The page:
The big toe is foundational to our body’s equilibrium, especially in precision-required kiting.

The problem is that most people’s big toes are terminally weak.

Try this simple experiment…

Stand on your tip-toes and hold it for about 10 seconds.

Did your weight fall outwards onto your little toes?

If so, you likely have weak big toes as the body has been using your little toes for so long, they are now stronger than your big toe and so favoured when it comes to balance. 

This is a classic sign of a weak big toe. 

Why does this happen?

This comes down mainly to one thing… modern footwear. (and I’m really sad to say, flip-flops are perhaps the worst offenders!)

Modern shoes are designed to look good. To achieve this, they taper towards the toe. What this does is push the big toe outwards away from the midline of the body towards the little toes.

This narrows the spread of the toes, means the foot is no longer as wide as it should be and takes away that critical point of balance from what should be the most central part of the foot.

As a result, when you walk in shoes, the foot naturally collapses inwards (pronates) towards the midline of the body.

As a result of this pronation the knee naturally has to cave as the foot rolls (pronates) in due to the bad positioning of the big toe.

Now the brain detects a knee cave… which is an issue as it knows that over time this will lead to problems as cartilage grinds on cartilage and tendons become overworked, so it needs to come up with a solution.

So how can the body straighten the knee despite the fact that the foot is rolling inwards and causing knee cave?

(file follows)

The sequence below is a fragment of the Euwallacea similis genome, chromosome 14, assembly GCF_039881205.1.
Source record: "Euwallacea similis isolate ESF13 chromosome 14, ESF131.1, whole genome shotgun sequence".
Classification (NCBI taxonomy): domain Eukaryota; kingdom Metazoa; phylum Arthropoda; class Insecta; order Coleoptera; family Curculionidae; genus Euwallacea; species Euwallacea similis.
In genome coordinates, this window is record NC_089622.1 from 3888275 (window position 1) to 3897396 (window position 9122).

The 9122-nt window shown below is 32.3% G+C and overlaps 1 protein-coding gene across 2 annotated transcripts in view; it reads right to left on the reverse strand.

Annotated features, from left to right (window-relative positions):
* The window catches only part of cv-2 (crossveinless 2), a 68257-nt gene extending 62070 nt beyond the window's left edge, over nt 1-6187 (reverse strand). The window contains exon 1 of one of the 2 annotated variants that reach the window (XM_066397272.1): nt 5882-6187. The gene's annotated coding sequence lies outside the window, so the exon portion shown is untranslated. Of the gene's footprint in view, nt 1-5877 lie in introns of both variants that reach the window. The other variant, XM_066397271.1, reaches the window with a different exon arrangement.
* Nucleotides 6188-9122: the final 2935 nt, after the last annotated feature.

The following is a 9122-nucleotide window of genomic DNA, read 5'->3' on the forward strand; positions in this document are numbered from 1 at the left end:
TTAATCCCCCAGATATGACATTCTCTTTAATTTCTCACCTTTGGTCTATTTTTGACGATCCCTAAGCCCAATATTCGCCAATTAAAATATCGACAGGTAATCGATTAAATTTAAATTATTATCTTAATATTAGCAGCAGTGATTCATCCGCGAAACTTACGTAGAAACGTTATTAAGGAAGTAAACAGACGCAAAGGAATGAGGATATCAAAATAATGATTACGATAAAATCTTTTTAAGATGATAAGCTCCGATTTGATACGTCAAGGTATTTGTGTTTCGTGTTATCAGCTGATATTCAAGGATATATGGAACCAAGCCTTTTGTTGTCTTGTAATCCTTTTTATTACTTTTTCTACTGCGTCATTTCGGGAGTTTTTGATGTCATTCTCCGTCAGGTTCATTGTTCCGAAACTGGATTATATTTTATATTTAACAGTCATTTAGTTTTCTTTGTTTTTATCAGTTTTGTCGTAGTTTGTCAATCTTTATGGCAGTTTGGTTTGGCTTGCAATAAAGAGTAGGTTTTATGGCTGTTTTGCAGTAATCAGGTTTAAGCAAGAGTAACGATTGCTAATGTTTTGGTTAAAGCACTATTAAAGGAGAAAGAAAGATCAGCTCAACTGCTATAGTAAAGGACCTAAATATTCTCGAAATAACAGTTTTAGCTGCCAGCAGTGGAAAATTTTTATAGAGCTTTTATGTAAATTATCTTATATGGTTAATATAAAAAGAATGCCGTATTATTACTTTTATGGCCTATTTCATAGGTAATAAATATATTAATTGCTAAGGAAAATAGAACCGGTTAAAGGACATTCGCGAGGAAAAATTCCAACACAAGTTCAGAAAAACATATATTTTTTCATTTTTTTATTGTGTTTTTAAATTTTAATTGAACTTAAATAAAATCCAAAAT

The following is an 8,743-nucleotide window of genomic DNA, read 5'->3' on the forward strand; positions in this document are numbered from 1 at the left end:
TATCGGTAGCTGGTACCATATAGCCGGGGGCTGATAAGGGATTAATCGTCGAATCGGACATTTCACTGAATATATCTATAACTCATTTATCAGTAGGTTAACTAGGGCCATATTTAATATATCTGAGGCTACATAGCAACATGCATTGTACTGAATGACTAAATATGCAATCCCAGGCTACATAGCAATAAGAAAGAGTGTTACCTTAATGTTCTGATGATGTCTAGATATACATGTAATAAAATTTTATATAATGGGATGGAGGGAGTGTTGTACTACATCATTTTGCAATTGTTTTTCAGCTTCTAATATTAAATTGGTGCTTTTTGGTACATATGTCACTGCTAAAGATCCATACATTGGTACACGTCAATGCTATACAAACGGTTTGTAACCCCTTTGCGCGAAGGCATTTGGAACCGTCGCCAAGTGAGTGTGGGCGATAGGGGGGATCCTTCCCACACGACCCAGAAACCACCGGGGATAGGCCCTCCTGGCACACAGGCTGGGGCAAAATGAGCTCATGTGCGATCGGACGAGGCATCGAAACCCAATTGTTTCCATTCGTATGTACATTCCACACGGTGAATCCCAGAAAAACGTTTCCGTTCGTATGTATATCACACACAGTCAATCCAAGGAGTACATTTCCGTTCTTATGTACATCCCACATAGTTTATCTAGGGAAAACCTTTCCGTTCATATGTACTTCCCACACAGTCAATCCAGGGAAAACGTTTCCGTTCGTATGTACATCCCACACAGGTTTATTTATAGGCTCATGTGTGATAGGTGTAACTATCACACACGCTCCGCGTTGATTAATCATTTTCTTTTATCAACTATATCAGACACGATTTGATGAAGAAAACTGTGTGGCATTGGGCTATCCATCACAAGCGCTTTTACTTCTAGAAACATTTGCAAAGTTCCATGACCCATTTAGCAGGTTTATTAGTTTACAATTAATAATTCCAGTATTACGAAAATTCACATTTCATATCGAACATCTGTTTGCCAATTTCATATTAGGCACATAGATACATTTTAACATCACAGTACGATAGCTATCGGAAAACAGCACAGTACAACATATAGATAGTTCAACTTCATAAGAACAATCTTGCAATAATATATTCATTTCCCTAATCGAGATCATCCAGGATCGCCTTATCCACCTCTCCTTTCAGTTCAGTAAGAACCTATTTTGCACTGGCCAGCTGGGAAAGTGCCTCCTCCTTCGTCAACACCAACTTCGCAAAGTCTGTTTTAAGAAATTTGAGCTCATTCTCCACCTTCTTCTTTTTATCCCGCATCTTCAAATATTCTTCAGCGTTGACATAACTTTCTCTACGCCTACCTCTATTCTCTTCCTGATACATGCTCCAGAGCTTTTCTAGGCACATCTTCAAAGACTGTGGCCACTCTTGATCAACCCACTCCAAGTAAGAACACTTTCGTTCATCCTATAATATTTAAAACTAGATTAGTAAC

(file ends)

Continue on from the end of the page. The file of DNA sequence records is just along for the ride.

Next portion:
Simple, it shifts the weight in your foot towards the outside of your feet, straightening the knee as a result. 

However, this now means the big toe is floating in mid-air when you walk and so not being used, which leads to it getting weaker and weaker.

The Impact of Weak Big Toes:

A weak big toe doesn’t just affect your foot; it has a cascading effect on the rest of your body. When the big toe fails to function properly, it disrupts the natural alignment and balance, leading to compensatory movements. This misalignment often results in knee, hip, and lower back pain and even problems much higher up…I’ve cured a lot of people’s shoulder pain by working on their big toes!

But more importantly, it means you are missing a lot of performance potential on the water and are much more likely to get injured and suffer aches and pains (especially knee, hip and lower back pain) as a result.

Strengthening for Balance:

To enhance the big toe’s strength, consider these practical exercises:

  • Toe Curls: Sit with your feet flat on the floor. Curl your toes as if you’re trying to grab a pencil with them. Hold for 5 seconds, then release. Repeat 10 times.
  • Marble Pickups: Place 20 marbles on the floor. Using only your toes, pick up one marble at a time and move it into a bowl. Do this until all marbles are moved.
  • Barefoot Balance Exercises: Stand barefoot on one foot. Try to maintain balance for at least 30 seconds, then switch feet. As you improve, try closing your eyes to challenge your balance further.

By incorporating these exercises into your routine, you can work towards strengthening your big toes. This can lead to improved balance and performance next time you’re out.